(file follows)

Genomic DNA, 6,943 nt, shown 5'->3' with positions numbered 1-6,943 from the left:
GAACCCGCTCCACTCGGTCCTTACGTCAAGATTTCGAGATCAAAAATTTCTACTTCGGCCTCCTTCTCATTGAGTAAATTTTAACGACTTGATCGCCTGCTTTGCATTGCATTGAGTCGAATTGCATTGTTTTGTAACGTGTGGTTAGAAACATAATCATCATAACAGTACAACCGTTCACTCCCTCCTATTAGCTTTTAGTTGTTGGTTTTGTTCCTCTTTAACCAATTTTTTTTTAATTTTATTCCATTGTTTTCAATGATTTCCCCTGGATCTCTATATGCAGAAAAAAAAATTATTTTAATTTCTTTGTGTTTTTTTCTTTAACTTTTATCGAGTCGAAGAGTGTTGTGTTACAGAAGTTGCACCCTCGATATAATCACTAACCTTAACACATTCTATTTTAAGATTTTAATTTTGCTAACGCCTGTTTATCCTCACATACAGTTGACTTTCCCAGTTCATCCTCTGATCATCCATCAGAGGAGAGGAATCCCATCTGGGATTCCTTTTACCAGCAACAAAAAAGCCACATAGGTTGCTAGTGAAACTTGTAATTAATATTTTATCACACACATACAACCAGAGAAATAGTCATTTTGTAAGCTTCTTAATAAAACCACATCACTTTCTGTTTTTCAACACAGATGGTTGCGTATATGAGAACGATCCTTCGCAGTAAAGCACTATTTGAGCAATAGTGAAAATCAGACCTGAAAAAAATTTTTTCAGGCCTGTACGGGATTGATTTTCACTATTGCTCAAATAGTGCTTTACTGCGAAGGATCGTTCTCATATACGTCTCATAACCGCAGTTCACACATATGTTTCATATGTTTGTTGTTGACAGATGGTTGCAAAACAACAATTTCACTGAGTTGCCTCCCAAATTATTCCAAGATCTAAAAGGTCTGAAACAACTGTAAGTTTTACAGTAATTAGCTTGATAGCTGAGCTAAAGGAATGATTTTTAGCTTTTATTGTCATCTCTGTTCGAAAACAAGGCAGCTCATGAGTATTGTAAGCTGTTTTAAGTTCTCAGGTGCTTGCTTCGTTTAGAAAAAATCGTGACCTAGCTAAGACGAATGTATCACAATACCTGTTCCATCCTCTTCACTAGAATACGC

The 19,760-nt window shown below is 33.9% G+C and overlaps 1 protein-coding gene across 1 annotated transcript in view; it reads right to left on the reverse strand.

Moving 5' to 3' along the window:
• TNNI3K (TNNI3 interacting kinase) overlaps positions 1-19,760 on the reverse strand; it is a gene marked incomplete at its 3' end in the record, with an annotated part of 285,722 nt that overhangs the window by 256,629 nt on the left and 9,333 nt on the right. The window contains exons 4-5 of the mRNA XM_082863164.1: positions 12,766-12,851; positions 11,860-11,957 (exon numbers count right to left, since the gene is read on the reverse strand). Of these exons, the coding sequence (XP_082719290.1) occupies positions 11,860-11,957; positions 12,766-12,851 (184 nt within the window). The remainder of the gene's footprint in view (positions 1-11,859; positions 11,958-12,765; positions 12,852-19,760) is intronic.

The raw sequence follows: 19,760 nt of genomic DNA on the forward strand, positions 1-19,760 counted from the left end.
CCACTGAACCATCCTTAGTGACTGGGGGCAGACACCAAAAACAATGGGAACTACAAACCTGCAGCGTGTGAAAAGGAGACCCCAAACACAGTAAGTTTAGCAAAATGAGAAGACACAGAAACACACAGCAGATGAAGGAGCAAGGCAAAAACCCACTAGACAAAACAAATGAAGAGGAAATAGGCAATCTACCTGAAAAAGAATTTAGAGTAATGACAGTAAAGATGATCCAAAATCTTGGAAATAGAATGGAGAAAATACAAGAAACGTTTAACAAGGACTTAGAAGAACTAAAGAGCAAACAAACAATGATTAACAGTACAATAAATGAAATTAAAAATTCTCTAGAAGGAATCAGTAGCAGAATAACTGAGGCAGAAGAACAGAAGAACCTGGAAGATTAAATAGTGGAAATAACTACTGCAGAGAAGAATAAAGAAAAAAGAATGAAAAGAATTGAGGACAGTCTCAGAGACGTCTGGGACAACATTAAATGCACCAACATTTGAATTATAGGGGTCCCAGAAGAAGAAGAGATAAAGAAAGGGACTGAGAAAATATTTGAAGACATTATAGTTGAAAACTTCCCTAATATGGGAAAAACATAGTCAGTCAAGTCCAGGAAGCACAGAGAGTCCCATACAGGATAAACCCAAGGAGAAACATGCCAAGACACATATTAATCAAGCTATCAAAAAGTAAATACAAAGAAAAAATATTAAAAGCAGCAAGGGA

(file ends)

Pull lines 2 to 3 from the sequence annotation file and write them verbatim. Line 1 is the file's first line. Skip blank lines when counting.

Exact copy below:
GAACCCGCTCCACTCGGTCCTTACGTCAAGATTTCGAGATCAAAAATTTCTACTTCGGCCTCCTTCTCATTGAGTAAATTTTAACGACTTGATCGCCTGCTTTGCATTGCATTGAGTCGAATTGCATTGTTTTGTAACGTGTGGTTAGAAACATAATCATCATAACAGTACAACCGTTCACTCCCTCCTATTAGCTTTTAGTTGTTGGTTTTGTTCCTCTTTAACCAATTTTTTTTTAATTTTATTCCATTGTTTTCAATGATTTCCCCTGGATCTCTATATGCAGAAAAAAAAATTATTTTAATTTCTTTGTGTTTTTTTCTTTAACTTTTATCGAGTCGAAGAGTGTTGTGTTACAGAAGTTGCACCCTCGATATAATCACTAACCTTAACACATTCTATTTTAAGATTTTAATTTTGCTAACGCCTGTTTATCCTCACATACAGTTGACTTTCCCAGTTCATCCTCTGATCATCCATCAGAGGAGAGGAATCCCATCTGGGATTCCTTTTACCAGCAACAAAAAAGCCACATAGGTTGCTAGTGAAACTTGTAATTAATATTTTATCACACACATACAACCAGAGAAATAGTCATTTTGTAAGCTTCTTAATAAAACCACATCACTTTCTGTTTTTCAACACAGATGGTTGCGTATATGAGAACGATCCTTCGCAGTAAAGCACTATTTGAGCAATAGTGAAAATCAGACCTGAAAAAAATTTTTTCAGGCCTGTACGGGATTGATTTTCACTATTGCTCAAATAGTGCTTTACTGCGAAGGATCGTTCTCATATACGTCTCATAACCGCAGTTCACACATATGTTTCATATGTTTGTTGTTGACAGATGGTTGCAAAACAACAATTTCACTGAGTTGCCTCCCAAATTATTCCAAGATCTAAAAGGTCTGAAACAACTGTAAGTTTTACAGTAATTAGCTTGATAGCTGAGCTAAAGGAATGATTTTTAGCTTTTATTGTCATCTCTGTTCGAAAACAAGGCAGCTCATGAGTATTGTAAGCTGTTTTAAGTTCTCAGGTGCTTGCTTCGTTTAGAAAAAATCGTGACCTAGCTAAGACGAATGTATCACAATACCTGTTCCATCCTCTTCACTAGAATACGC

The 19,760-nt window shown below is 33.9% G+C and overlaps 1 protein-coding gene across 1 annotated transcript in view; it reads right to left on the reverse strand.